Cannabis victory for Texas Republican
Arguing that God gave humankind marijuana, and that its use should therefore not be prohibited, Republican State Representative David Simpson, above, this week won clear support for his full marijuana legalisation bill.
According to this report, the tea party stalwart has repeatedly championed what he calls the “Christian case” for legalisation.
You can hear Simpson present his theological case here.
Simpson’s bill (HB 2165) languished for weeks before the House Criminal Jurisprudence Committee.
Then three committee Democrats and two Republicans surprisingly voted to support it on Wednesday, and it passed 5-2.
That makes Simpson’s bill eligible for consideration to reach the House floor before the legislative session ends on June 1, although that’s still highly unlikely.
State law currently makes no exceptions even for medical marijuana, making outright legalisation unthinkable.
Still, advocates hailed the committee vote as “unprecedented progress” for Texas cannabis rights.
Nearly three out of five Texas voters (58 percent) support making marijuana legal for adults and regulating it like alcohol, according to a statewide survey conducted by Public Policy Polling in September 2013.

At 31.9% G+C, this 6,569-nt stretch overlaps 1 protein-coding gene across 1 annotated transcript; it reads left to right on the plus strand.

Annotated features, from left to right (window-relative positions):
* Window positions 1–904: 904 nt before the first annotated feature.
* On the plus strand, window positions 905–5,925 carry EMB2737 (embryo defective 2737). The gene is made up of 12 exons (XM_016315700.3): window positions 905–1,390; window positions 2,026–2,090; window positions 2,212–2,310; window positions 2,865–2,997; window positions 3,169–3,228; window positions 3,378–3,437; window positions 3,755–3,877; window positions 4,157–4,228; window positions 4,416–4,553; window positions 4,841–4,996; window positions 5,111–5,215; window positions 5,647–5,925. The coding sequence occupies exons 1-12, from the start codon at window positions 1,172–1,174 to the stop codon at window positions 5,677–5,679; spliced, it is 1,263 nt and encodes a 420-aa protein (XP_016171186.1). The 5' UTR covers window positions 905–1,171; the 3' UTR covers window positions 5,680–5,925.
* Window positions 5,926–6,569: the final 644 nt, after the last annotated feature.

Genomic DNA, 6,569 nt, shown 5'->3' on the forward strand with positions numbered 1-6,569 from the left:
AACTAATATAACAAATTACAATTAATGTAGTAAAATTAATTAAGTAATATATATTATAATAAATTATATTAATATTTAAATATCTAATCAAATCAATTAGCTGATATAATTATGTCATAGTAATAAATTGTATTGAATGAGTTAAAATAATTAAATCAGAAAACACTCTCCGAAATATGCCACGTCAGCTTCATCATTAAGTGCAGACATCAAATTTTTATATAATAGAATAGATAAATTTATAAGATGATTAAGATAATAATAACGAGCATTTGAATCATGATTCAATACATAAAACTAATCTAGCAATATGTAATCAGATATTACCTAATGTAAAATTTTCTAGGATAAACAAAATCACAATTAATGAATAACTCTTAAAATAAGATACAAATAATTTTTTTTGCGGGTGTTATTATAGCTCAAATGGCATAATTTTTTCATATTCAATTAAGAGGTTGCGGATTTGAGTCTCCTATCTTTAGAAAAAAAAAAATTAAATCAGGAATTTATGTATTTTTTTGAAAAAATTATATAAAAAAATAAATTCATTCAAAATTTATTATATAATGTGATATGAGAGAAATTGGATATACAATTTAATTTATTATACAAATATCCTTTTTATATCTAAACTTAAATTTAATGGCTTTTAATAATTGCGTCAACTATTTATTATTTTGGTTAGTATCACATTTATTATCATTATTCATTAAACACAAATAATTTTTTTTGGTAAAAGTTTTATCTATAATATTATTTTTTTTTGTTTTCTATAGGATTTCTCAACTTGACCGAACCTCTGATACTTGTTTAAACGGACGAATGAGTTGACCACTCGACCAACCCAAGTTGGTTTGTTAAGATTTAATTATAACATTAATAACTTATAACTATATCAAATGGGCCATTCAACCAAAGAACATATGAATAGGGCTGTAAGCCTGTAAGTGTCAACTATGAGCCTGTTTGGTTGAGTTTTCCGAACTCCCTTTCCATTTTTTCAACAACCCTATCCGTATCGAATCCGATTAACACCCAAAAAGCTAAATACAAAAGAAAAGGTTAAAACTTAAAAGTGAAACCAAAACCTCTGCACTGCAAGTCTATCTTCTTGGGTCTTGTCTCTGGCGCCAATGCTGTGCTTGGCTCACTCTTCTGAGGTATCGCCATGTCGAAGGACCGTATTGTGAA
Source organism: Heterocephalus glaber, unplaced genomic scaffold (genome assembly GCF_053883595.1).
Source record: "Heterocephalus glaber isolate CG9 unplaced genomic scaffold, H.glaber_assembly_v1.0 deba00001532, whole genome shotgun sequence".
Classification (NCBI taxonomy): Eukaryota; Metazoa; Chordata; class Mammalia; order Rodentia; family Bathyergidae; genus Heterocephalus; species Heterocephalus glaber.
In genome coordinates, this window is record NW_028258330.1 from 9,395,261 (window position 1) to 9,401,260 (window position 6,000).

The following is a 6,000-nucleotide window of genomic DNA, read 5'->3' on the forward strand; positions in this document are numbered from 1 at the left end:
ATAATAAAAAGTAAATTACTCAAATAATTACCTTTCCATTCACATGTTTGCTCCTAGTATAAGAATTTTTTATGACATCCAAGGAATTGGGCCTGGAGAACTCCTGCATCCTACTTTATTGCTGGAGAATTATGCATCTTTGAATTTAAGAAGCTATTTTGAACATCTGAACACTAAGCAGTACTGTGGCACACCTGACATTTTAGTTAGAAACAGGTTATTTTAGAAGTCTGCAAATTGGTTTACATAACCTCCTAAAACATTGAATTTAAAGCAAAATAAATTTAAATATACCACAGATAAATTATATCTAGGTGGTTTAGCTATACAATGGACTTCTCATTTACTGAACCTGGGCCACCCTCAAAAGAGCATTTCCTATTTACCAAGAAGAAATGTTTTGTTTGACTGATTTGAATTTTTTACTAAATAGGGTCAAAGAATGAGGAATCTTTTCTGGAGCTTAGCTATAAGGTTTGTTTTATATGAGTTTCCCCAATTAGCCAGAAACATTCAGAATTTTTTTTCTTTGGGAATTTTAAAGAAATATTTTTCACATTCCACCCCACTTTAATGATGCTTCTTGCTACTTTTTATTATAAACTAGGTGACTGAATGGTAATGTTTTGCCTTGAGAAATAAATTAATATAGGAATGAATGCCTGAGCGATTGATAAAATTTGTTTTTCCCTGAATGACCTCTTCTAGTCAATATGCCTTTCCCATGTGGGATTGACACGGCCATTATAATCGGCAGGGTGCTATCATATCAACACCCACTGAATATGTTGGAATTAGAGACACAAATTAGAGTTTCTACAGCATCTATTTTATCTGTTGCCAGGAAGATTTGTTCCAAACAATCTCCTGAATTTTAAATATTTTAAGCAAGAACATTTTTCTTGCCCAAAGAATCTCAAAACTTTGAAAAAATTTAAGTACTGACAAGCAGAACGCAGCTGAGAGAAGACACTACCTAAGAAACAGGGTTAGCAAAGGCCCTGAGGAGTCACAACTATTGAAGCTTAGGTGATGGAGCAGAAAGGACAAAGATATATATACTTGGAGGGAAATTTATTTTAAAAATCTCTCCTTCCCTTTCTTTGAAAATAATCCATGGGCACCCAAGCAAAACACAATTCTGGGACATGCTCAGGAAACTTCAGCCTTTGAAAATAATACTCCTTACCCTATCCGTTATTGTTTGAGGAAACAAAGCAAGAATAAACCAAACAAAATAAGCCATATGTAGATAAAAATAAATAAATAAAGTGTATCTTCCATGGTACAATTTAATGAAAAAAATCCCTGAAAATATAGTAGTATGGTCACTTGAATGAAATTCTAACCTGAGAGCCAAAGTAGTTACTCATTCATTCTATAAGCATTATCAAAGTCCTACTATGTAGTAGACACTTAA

Four states have adopted laws that regulate and tax marijuana similarly to alcohol. Two of them, Colorado and Washington, have established regulated systems of marijuana cultivation and sales.
Alaska and Oregon are in the process of implementing similar systems.
Heather Fazio, Texas Political Director for the Marijuana Policy Project said:
Marijuana prohibition’s days are numbered in the Lone Star State. Texas voters recognize that punishing adults for consuming a substance that is safer than alcohol is a waste of law enforcement resources and an affront to individual liberty. It appears most of the committee members agree.
State officials are increasingly becoming fed up with the failed federal government policy of marijuana prohibition, and they’re taking action.